After the pastry there's the filling. I'm not really talking about the apples - although, as I have already said, there is a fair bit of discussion about the best kind to use and how to cut them up as well. I'm not really talking about the spices and the dried fruit - that's more of a matter of personal taste really. I could start with lemon juice - which some say makes it too liquid. And that probably depends on the taste of your apples anyway.
No most of the argument is about breadcrumbs. Many use breadcrumbs sprinkled on the pastry - to absorb some of that excess liquid - some sprinkle the breadcrumbs between the layers of pastry too:
"Breadcrumbs that have the effect of lightening the filling and keeping the pastry layers apart are either de rigueur or verboten, depending on whose "traditional" recipe you believe." Nigel Slater
He is quite right. There is a a fair bit of argument about the breadcrumbs - yes or no - between or on the base - toasted or not - biscuit crumbs instead ... And some, like my starting point recipe, use almond meal or other ground nuts as well. Felicity Cloake though says:
"History and Nigel be damned; I'm going to leave them out."
before deciding on Demerara sugar crystals to sprinkle on the pastry. Which I don't think anybody else does. Her finished version looks pretty good. although I don't really see any layers of pastry - but then most of them look good. You almost can't fail.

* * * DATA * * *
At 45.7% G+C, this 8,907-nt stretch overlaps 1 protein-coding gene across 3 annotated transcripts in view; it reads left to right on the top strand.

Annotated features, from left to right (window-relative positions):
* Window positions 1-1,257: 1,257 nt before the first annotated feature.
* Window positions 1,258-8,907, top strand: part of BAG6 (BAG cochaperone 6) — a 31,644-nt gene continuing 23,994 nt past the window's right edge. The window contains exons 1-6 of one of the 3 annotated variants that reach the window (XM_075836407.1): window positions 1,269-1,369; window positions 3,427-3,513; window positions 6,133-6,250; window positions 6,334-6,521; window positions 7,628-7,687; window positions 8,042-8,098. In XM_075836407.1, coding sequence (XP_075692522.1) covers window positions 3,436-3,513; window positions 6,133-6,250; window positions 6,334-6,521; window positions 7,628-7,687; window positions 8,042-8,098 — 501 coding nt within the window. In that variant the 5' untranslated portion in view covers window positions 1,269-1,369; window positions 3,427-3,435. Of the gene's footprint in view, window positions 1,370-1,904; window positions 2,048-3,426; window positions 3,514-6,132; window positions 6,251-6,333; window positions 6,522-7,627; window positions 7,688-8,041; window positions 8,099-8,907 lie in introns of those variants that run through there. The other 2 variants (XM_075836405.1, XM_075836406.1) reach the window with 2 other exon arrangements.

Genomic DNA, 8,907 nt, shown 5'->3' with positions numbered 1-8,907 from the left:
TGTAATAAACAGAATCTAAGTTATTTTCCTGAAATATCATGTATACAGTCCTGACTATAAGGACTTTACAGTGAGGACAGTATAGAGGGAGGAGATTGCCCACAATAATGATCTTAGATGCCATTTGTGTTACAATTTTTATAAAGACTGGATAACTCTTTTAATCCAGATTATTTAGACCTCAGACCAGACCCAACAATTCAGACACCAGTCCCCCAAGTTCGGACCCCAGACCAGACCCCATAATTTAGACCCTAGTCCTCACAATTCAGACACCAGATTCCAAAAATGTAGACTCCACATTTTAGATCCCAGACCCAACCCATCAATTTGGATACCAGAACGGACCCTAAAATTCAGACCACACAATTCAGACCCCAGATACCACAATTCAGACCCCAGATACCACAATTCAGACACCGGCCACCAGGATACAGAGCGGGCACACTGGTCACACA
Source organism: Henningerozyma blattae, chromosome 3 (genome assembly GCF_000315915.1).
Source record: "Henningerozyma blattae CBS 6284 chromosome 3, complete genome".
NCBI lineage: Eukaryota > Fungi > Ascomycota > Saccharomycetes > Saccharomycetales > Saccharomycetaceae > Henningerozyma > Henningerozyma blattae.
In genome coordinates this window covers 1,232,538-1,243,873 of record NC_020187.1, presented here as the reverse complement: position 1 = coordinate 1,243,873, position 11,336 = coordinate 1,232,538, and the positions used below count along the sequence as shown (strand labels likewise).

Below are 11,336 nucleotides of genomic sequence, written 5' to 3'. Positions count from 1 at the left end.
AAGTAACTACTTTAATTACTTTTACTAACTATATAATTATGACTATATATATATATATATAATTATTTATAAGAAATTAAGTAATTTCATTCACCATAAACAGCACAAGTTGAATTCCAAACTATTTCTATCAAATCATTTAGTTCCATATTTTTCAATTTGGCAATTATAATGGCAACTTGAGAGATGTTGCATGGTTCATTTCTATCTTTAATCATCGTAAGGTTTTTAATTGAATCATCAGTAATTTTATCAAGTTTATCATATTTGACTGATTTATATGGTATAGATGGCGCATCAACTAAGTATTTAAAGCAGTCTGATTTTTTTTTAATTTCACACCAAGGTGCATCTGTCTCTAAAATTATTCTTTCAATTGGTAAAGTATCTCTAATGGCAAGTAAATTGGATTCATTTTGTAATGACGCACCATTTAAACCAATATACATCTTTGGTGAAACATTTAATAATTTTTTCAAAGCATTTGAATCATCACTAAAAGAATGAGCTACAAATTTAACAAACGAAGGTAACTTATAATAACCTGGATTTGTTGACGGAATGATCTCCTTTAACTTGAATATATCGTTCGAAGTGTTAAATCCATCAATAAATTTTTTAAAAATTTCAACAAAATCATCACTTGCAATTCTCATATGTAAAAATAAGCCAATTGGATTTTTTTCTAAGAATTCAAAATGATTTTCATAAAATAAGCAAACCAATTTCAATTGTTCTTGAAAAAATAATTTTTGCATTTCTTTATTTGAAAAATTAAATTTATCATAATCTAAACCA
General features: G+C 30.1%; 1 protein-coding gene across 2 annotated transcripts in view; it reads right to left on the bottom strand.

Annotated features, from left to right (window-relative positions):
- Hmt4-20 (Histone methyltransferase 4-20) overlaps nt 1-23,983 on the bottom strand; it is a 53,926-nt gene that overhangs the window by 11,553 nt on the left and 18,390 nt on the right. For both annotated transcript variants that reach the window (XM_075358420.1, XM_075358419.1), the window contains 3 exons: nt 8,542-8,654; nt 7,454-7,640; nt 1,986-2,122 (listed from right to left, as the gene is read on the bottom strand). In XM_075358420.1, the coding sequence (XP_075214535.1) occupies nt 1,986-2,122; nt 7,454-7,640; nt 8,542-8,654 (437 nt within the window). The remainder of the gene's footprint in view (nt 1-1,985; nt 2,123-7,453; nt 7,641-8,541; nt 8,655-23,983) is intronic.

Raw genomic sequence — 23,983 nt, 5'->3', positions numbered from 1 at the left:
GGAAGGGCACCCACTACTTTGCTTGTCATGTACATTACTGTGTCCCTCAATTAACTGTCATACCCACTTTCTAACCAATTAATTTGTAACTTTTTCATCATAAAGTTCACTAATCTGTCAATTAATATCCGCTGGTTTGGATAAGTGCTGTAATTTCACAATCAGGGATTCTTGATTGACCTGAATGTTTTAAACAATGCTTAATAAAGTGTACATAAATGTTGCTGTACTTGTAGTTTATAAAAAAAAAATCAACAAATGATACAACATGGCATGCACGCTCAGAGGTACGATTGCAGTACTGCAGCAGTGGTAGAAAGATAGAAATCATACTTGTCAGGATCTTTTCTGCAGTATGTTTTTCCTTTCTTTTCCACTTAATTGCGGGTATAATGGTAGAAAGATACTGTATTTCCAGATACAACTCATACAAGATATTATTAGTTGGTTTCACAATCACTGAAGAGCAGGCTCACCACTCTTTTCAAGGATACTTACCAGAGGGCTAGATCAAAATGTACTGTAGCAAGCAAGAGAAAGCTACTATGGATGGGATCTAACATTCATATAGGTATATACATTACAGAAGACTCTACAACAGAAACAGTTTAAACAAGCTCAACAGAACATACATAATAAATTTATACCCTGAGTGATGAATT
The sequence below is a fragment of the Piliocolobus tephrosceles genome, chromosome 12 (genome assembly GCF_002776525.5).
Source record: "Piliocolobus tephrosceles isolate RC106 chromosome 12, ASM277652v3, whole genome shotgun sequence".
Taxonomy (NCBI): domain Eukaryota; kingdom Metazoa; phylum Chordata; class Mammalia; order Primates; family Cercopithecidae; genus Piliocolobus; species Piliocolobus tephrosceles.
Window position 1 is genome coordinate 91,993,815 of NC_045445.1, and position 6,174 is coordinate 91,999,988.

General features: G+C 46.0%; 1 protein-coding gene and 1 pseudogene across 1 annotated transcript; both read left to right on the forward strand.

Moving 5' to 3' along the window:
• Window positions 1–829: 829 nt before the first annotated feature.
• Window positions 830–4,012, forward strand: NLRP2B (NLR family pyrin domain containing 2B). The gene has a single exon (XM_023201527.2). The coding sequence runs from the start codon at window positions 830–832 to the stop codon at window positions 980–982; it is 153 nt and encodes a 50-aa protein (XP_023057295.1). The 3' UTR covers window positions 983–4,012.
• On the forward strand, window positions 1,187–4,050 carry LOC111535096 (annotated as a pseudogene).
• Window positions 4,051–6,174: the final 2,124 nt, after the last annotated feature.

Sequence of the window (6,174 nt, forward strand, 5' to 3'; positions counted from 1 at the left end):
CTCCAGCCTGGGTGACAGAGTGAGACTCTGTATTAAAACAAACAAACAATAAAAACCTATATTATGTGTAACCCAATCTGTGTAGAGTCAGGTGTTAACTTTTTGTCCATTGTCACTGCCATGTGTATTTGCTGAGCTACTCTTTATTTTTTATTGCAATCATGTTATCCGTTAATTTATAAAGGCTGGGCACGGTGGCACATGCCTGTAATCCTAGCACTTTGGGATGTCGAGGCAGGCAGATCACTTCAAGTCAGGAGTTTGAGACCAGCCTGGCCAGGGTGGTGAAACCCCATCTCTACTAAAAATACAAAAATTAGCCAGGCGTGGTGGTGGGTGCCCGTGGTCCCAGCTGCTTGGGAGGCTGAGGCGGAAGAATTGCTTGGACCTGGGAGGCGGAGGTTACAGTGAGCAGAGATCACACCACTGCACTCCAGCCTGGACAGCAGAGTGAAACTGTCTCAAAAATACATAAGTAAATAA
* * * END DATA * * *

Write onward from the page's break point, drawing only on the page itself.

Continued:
I have made apple strudel in the past - with filo pastry of course. I think I have done the breadcrumb thing as well, but yes, my main danger is too much liquid. Which may be the choice of apple - usually Granny Smiths - the addition of lemon and sometimes orange juice - and not enough breadcrumbs or something to soak it up.
Then would you believe they argue about whether it should be served hot from the oven, warm or even cold. Hot I think.
Apple strudel is a dish which deserves respect. If you're going to cheat with the pastry, you may as well go the whole hog and pick one up from your nearest Viennese café. Make your own, and restore a workaday Sara Lee special to the waltzing splendour of her imperial past." Felicity Cloake
I have to say that at the end of all of this I think the Coles Magazine version looks to be one of the best I have seen. That's what caught my eye when I saw it. Like the ancient Time Life one, it had layers of pastry that had separated out - and this was filo pastry I might add. The delish version shown above looks pretty good too - and that's filo pastry as well.
But yes, apple strudel on a rainy day like today is something to drool over.